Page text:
Jan 11, 2018

Talking to babies: How friendly eye contact can make infants tune in -- and mirror your brain waves

New brain research suggests that when we talk to babies, eye contact is a crucial cue. It appears to be the signal for babies to pay deep attention -- and syncronize their brain activity with ours.

Read more about it in my latest piece.

Continue reading "Talking to babies: How friendly eye contact can make infants tune in -- and mirror your brain waves"

Jan 04, 2018

Tech before bedtime: Do electronic media devices cause sleep problems in children?

Is your child resisting bedtime? Sleeping poorly? Excessively sleepy during the day? Electronic media could be partly to blame.

Blue light emitted by electronic screens can reprogram the brain, delaying the release of melatonin, the hormone of drowsiness.

In addition, stimulating media content may make it harder for kids to fall asleep, and even contribute to nightmares.

Here is a guide to the evidence, and some tips for ensuring your children get the sleep they need.

Continue reading "Tech before bedtime: Do electronic media devices cause sleep problems in children?"

Dec 20, 2017

Is that sing-song "baby talk" voice good for babies?

It's probably the weirdest form of baby communication -- that high-pitched, musical voice that repeats words and overemphasizes emotions.

Does this happen to you?

You might feel silly, but take comfort in the fact that you're not alone. Mothers do it. Fathers do it. Children do it. People lacking experience with babies do it. And babies prefer it.

They even appear to learn from it.

Continue reading "Is that sing-song "baby talk" voice good for babies?"

Dec 14, 2017

Can Lego bricks and other construction toys boost your child's STEM skills?

Where does mechanical aptitude come from? What makes some kids excel in STEM, architecture, or design?Studies suggest that early experiences with construction -- designing new creations, and following blueprints -- hone crucial spatial skills.

Continue reading "Can Lego bricks and other construction toys boost your child's STEM skills?"

Dec 11, 2017

Please defend net neutrality. It allows websites like this one to exist!

I don't usually write about topics like this. This isn't a tech blog. But in the United States, the FCC is planning to dismantle current rules for net neutrality.

Such a plan could make Parenting Science unviable. Indeed, the dismantling of net neutrality rules could put many of your favorite content creators out of business, and stifle innovation in the future. So it seems stupid not to share the news with my readers, many of whom live in the United States.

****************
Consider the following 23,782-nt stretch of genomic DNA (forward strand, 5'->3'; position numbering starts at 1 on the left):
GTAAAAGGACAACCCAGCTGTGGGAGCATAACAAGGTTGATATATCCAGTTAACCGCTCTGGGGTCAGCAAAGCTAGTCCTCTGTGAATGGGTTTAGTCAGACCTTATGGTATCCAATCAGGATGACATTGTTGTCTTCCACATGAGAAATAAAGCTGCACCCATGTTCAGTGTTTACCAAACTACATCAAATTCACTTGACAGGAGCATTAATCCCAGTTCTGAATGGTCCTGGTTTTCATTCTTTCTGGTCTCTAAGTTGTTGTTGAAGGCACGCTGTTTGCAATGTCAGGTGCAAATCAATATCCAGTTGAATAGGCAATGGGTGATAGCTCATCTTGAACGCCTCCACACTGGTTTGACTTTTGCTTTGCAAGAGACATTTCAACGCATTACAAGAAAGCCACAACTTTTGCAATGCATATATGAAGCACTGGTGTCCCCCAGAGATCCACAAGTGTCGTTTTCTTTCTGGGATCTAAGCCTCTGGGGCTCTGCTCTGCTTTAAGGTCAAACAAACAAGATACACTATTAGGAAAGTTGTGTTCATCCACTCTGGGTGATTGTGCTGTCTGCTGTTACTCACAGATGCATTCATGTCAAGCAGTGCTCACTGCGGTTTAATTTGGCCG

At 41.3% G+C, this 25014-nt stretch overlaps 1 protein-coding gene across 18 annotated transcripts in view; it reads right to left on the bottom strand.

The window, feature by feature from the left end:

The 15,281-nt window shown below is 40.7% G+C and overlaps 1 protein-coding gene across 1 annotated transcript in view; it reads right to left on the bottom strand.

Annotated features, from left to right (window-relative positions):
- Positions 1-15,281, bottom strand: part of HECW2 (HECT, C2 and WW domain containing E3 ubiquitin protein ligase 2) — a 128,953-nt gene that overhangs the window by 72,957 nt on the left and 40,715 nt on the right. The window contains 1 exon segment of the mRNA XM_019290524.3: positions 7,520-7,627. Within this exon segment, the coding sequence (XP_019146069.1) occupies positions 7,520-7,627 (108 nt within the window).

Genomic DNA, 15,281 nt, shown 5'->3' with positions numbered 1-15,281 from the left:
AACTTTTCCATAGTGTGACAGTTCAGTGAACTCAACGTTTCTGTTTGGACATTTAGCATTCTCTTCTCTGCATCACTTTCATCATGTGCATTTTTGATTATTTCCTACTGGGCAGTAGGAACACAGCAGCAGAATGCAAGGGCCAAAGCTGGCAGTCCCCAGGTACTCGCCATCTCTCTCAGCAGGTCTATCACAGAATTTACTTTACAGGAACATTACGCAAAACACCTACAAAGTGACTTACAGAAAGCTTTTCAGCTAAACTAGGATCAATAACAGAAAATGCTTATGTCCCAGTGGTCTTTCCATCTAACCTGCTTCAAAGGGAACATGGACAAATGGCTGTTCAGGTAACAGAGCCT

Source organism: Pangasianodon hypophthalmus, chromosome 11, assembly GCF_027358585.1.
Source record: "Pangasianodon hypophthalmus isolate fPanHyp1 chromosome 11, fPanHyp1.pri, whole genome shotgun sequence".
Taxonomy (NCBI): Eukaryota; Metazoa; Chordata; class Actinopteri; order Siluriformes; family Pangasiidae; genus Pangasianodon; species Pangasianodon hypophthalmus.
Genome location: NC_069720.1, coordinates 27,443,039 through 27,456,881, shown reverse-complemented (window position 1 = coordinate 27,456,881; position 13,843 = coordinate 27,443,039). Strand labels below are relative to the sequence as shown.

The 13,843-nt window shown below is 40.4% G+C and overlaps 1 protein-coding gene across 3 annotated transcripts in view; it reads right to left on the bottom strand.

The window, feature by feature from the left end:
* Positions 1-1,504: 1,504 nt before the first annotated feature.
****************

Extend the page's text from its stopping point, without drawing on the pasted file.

What is all this about? What can we do about it? Here is my understanding of the situation.

Continue reading "Please defend net neutrality. It allows websites like this one to exist!"

Dec 07, 2017

Cooperative board games for kids

Preschoolers prefer cooperative board games, and older kids benefit too. Read how these fun games can help kids hone critical thinking skills and forge friendly relationships.

Continue reading "Cooperative board games for kids"

Nov 27, 2017

STEM books for kids (and some games too): Recommendations from Parenting Science

A round-up of recommendations, some found previously in the pages of Parenting Science, others new.

Continue reading "STEM books for kids (and some games too): Recommendations from Parenting Science"

Nov 22, 2017

The effects of praise: 7 evidence-based tips for praising kids the right way

The effects of praise aren't always good. What can we do to make sure praise helps, and doesn't hurt?

Continue reading "The effects of praise: 7 evidence-based tips for praising kids the right way"

Nov 16, 2017

How kids learn math and science: Stimulate learning by asking kids to explain

Research suggests we can help kids learn math and science by asking them to explain and teach. But there are pitfalls. Here's how to strike the right balance.

Continue reading "How kids learn math and science: Stimulate learning by asking kids to explain"

Nov 09, 2017

When bullies bully others

Bully-victims tend to be the most psychologically disturbed kids in school. Left alone, they don't improve, and they pose risks to themselves and others. We can't afford to ignore their problems.

Continue reading "When bullies bully others"

Nov 02, 2017

Paleontology and dinosaurs for kids: Tips for getting children hooked on science